American robots lose jobs to Asian robots as Adidas shifts manufacturing two years after opening its ‘Speedfactories’


US robots will lose jobs to Asian machines amid Adidas’ plans to shift its trainer manufacturing two years after opening its “superfactories”.

Adidas has announced it plans to shut down its high-tech robot factories in Germany and The States.

One of Addidas’ high-tech trainer-making robots which are being moved to Asia
The firm launched the factories to increase the pace it produced its trainers

The sportswear giant said on Monday it will shift it technology to Asia to allow the business to be “more economic and flexible.”

The state-of-the-art Adidas factories were part of a drive to meet demand for faster delivery of new styles to its major markets.

It originally planned a global network of similar factories.

The German firm has remained tight-lipped on why it was closing the facilities, which have proved expensive and where the technology has been difficult to extend to different products.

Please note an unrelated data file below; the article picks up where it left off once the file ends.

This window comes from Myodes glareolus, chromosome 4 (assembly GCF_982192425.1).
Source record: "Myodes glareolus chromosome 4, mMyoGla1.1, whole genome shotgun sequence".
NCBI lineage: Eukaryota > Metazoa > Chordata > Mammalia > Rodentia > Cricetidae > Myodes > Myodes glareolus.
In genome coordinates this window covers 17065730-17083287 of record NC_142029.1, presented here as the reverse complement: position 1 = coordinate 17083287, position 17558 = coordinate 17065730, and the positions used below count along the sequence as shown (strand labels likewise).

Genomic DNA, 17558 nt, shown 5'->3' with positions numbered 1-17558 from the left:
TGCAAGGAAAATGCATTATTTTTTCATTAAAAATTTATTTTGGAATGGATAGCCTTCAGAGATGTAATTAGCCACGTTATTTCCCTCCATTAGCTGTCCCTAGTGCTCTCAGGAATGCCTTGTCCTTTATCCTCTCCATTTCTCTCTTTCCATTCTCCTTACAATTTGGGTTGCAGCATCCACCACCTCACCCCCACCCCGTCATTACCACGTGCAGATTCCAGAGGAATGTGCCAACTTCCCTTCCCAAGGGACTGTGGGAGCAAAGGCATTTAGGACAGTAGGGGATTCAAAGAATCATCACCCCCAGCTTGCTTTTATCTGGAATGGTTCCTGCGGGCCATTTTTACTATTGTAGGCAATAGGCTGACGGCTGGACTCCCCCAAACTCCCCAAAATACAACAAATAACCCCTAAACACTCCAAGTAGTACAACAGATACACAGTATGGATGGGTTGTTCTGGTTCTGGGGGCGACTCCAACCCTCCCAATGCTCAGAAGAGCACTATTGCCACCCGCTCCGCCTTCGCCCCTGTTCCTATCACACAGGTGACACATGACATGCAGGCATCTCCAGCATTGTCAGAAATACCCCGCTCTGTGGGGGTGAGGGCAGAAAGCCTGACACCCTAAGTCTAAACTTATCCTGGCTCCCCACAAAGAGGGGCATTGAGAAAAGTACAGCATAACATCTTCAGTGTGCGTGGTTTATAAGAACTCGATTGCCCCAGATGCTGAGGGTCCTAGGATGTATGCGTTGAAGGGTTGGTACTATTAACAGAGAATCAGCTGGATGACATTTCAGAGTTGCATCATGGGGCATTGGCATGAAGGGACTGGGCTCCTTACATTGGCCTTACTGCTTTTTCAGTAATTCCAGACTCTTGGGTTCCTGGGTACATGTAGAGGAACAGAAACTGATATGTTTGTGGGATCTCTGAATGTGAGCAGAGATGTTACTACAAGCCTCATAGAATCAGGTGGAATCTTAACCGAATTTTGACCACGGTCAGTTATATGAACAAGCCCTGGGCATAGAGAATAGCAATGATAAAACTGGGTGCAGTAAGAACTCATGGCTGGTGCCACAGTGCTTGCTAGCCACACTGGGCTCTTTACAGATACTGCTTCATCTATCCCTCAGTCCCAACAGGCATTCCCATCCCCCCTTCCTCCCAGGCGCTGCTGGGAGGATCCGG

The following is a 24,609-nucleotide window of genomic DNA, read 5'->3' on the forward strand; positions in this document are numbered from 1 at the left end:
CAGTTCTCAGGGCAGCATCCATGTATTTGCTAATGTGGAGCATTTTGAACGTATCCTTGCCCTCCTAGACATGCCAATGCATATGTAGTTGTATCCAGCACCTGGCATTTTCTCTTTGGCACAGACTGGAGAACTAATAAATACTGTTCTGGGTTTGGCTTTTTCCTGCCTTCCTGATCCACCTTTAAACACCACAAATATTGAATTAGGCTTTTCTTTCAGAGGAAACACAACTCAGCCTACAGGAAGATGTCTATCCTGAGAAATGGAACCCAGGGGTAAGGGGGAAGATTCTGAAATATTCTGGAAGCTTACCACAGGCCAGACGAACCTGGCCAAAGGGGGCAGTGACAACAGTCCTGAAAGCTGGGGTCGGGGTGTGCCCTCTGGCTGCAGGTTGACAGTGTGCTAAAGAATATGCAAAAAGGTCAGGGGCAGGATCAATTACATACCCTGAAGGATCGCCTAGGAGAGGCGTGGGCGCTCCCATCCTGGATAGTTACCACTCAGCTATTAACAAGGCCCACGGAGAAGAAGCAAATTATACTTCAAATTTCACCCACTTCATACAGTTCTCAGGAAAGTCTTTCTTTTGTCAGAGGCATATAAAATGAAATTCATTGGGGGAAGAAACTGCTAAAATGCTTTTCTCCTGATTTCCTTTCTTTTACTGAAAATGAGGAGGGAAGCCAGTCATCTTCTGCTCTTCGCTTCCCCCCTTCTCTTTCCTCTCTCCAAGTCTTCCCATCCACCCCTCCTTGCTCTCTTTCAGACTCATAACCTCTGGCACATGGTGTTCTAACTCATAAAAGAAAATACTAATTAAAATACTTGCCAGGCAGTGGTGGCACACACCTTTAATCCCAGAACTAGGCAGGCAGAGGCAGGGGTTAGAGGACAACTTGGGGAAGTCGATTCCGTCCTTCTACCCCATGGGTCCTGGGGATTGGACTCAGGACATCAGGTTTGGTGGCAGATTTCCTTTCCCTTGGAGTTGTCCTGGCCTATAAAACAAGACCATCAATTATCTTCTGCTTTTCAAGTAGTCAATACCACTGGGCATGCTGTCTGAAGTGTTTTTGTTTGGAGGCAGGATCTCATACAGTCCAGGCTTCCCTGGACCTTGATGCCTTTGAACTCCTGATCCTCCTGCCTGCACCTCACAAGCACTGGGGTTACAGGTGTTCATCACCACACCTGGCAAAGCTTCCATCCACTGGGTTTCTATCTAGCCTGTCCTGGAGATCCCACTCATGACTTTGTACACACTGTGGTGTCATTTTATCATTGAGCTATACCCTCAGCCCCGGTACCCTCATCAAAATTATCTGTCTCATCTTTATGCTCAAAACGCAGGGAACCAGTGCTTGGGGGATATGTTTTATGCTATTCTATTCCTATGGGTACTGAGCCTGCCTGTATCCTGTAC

Adidas’ head of global operations Martin Shankland said the factories had helped the company improve its expertise in innovative manufacturing, but it aimed to apply what it had learned with its suppliers.

Adidas started production of shoes largely by robots at its “Speedfactory” in the southern town of Ansbach near its Bavarian headquarters in 2016 and opened another near Atlanta in 2017.

The firm was Founded by German cobbler Adi Dassler in 1949 but has now shifted most of its production from Europe to Asia.

The firm relies on more than one million workers in contract factories mainly in China and Vietnam.

However, Adidas said Monday that production at the two factories would be discontinued by April 2020 at the latest as it focuses instead on using technologies.

The suppliers would use the techniques to make a broader range of products with a short production time.

Adidas will keep testing manufacturing processes at its so-called adiLab site in Scheinfeld, Germany.

It said it would continue to work with Oechsler, the German company that operates the two factories, in other manufacturing areas, such as producing soles for its springy boost shoes, as well as soles for soccer shoes and advanced 3D-printed soles.

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